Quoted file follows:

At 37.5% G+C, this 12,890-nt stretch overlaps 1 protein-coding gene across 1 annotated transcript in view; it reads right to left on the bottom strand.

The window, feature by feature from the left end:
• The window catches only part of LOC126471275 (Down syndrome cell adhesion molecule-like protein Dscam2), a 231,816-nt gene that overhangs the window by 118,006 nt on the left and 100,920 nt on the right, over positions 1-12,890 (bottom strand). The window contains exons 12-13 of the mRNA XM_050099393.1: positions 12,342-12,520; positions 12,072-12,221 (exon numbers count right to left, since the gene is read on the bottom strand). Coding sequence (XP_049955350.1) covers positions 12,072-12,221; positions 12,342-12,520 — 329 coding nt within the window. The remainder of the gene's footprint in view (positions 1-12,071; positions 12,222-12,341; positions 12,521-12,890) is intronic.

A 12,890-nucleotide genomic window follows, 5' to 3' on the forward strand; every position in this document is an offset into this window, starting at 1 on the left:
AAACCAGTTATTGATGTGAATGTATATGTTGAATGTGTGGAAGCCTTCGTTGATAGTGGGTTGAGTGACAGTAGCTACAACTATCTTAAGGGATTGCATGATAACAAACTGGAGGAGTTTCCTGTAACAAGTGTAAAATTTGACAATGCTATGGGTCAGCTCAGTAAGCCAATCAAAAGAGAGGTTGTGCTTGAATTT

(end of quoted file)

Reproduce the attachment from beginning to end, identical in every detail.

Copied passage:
At 37.5% G+C, this 12,890-nt stretch overlaps 1 protein-coding gene across 1 annotated transcript in view; it reads right to left on the bottom strand.

The window, feature by feature from the left end:
• The window catches only part of LOC126471275 (Down syndrome cell adhesion molecule-like protein Dscam2), a 231,816-nt gene that overhangs the window by 118,006 nt on the left and 100,920 nt on the right, over positions 1-12,890 (bottom strand). The window contains exons 12-13 of the mRNA XM_050099393.1: positions 12,342-12,520; positions 12,072-12,221 (exon numbers count right to left, since the gene is read on the bottom strand). Coding sequence (XP_049955350.1) covers positions 12,072-12,221; positions 12,342-12,520 — 329 coding nt within the window. The remainder of the gene's footprint in view (positions 1-12,071; positions 12,222-12,341; positions 12,521-12,890) is intronic.

A 12,890-nucleotide genomic window follows, 5' to 3' on the forward strand; every position in this document is an offset into this window, starting at 1 on the left:
AAACCAGTTATTGATGTGAATGTATATGTTGAATGTGTGGAAGCCTTCGTTGATAGTGGGTTGAGTGACAGTAGCTACAACTATCTTAAGGGATTGCATGATAACAAACTGGAGGAGTTTCCTGTAACAAGTGTAAAATTTGACAATGCTATGGGTCAGCTCAGTAAGCCAATCAAAAGAGAGGTTGTGCTTGAATTT